By Anne Fisher
Updated: October 13, 2018 3:47 PM ET | Originally published: August 16, 2018

It’s not uncommon: You graduate college with a four-year degree (congratulations!), but without a clear idea for a long-term career. So why not spend a few months or a year as a barista or an Uber driver before you get serious about seeking a “real job”? What harm could that do?

Plenty. A study of 4 million U.S. workers’ career paths, by job market analytics firm Burning Glass Technologies and the nonprofit Strada Institute for the Future of Work, says that underemployment — defined as working at a job that doesn’t require your degree — is tough to climb out of. About four in 10 new college grads (43%) are underemployed, the report says, and of those, two-thirds will still be working at low-skilled jobs five years later. A decade after graduation, three out of four college graduates in that group will be overqualified for the job they’re doing. In all, people who are initially underemployed are five times more likely to remain so in the long run than new grads whose first jobs after college required a degree.

The problem of underemployment is especially acute for women. Not only do more women (47%) than men (37%) start out underemployed after college, but women are more likely than men to stay that way. “This gender gap persists over time and holds true across every [college] major except engineering,” notes the report.

For both sexes, underemployment is expensive. Recent college grads ages 22 to 27 doing non-bachelor’s-level work earn, on average, $10,000 less per year than their peers whose entry-level jobs called for a sheepskin. Now that the average student leaves college with $39,000 in debt (up from $30,000 just five years ago), that stings.

The prevalence of underemployment, usually rampant during recessions, in the current robust economy is “surprising, and scandalous,” notes Matt Sigelman, CEO of Burning Glass. Part of the reason is that “there’s been a big shift among students in recent years away from the humanities into majors that sound more practical, but really aren’t.” Majoring in business, for example, “sounds career-minded, but where exactly does it lead?”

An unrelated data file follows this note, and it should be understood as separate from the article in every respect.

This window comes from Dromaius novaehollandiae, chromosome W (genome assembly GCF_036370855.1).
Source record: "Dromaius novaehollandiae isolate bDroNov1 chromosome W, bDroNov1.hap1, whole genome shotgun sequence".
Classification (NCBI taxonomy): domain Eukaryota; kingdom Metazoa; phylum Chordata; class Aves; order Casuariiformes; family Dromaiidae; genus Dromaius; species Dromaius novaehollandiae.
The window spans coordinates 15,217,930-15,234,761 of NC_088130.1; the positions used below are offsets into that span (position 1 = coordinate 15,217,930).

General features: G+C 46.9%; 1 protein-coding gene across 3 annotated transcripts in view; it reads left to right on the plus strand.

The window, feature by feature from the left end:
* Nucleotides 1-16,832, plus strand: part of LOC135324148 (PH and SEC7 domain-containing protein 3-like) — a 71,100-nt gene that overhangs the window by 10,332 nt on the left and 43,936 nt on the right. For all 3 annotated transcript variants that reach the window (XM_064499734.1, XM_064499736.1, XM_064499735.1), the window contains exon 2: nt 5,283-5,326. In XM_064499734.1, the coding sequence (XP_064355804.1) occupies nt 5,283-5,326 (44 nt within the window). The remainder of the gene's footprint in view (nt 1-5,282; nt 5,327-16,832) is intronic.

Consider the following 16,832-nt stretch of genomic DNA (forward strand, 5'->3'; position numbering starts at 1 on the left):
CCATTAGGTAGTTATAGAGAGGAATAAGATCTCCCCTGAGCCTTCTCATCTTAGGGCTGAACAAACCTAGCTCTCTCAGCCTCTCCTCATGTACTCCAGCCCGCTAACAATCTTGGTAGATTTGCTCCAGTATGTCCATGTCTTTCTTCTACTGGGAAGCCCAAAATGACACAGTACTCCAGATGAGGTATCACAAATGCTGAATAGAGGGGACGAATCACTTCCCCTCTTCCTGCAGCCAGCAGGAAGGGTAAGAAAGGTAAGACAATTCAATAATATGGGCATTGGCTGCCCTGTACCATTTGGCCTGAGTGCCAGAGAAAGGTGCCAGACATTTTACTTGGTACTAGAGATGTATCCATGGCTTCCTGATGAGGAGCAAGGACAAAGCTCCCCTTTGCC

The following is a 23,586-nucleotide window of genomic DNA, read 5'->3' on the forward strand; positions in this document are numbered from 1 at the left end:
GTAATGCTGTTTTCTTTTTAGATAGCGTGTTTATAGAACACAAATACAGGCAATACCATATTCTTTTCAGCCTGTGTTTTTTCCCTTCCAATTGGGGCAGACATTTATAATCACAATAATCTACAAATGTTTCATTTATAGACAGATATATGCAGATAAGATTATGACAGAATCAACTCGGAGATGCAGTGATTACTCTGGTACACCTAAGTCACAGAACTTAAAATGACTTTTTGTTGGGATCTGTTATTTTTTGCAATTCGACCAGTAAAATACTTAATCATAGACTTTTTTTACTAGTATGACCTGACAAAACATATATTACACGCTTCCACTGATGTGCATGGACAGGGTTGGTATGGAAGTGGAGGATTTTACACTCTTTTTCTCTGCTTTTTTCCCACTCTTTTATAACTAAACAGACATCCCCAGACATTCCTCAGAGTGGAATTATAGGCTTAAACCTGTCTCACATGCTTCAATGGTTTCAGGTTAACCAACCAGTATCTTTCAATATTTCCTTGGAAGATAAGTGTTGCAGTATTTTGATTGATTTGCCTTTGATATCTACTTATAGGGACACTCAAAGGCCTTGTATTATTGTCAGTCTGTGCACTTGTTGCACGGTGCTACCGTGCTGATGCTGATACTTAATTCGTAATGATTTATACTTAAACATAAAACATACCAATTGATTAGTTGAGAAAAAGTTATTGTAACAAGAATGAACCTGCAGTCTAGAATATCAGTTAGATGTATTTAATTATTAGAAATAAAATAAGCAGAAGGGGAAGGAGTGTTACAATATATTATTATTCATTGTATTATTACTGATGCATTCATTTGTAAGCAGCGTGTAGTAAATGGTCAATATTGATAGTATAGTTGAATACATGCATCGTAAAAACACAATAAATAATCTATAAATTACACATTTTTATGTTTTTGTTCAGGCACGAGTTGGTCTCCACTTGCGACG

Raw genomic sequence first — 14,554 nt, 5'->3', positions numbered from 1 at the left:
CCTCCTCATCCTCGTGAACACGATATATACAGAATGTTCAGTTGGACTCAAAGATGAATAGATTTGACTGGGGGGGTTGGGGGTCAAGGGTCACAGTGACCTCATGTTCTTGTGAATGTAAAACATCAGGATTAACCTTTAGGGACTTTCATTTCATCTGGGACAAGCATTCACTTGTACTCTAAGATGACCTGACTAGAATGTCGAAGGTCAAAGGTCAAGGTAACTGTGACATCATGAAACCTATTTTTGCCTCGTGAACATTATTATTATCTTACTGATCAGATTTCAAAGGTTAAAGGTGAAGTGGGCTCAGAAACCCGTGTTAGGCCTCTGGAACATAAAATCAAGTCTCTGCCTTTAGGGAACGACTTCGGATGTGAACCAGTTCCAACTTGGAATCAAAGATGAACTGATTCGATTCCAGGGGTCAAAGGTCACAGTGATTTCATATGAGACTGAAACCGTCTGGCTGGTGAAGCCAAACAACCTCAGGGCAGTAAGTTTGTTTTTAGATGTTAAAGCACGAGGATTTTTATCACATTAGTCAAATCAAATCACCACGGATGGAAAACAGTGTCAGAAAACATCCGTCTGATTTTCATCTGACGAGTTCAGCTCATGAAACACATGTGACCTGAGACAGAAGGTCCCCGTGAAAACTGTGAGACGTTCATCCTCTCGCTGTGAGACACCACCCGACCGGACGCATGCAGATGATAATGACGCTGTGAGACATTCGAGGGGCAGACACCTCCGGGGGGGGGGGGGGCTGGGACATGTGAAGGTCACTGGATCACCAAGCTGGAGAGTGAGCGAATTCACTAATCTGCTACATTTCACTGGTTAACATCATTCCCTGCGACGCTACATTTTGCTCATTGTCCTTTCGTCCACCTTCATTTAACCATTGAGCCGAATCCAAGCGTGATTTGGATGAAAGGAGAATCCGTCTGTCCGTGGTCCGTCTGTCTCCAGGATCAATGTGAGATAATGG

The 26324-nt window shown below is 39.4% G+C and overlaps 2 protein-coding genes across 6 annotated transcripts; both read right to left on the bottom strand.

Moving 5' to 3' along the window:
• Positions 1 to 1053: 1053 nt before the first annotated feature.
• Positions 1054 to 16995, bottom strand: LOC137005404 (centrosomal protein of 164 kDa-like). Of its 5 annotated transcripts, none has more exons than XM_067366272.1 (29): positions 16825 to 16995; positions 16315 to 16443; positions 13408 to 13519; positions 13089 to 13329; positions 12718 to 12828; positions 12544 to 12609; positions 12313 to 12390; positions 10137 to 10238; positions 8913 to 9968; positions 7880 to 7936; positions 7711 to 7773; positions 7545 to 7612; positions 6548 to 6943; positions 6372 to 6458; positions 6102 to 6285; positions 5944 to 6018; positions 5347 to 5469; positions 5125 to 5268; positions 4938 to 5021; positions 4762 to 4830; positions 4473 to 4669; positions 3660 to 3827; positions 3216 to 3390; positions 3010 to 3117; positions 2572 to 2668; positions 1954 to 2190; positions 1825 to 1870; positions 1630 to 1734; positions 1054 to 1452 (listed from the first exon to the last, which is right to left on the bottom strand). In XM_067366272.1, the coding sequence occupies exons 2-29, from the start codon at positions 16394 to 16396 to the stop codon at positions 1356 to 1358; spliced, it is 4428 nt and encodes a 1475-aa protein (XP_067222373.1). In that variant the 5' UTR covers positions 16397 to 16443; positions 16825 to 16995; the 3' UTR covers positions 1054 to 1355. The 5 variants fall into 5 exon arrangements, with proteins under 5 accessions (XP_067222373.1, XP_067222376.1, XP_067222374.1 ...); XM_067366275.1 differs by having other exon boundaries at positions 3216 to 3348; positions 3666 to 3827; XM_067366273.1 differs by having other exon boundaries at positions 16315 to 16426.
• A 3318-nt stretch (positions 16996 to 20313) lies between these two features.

Good question, absent specific skills that companies want. Most employers hiring entry-level finance grads, for example, prefer they have some knowledge of enterprise software like SAP — yet college finance departments rarely teach it. “The idea that ‘you’ll figure it out later’ is a myth that schools perpetuate,” he says. “So most students don’t start to focus on what employers want until they’re well into their senior year, which is way too late.”

As for why women — even in STEM fields like mathematics and computer science — are more likely to start out (and stay) underemployed than their male counterparts, the research is inconclusive, but Sigelman sees two possible reasons. First, he says, “avoiding underemployment after college takes a conscious strategy” for finding that all-important first job, “and mentors can really help. Men may have stronger professional networks right out of school than women do.”

A second possibility, Sigelman adds, is that men are more inclined to go after openings where the job description includes skills they haven’t got yet. “A man who has a few of the requirements, but not all, is likely to apply anyway, with the idea that he can learn on the job,” he says. Women, by contrast, “more often think they’re underqualified if they don’t meet all the criteria. So they don’t apply.”

Anne Fisher is a career expert and advice columnist who writes “Work It Out,” Fortune’s guide to working and living in the 21st century. Each week, she’ll answer your most challenging career questions. Have one? Ask her.

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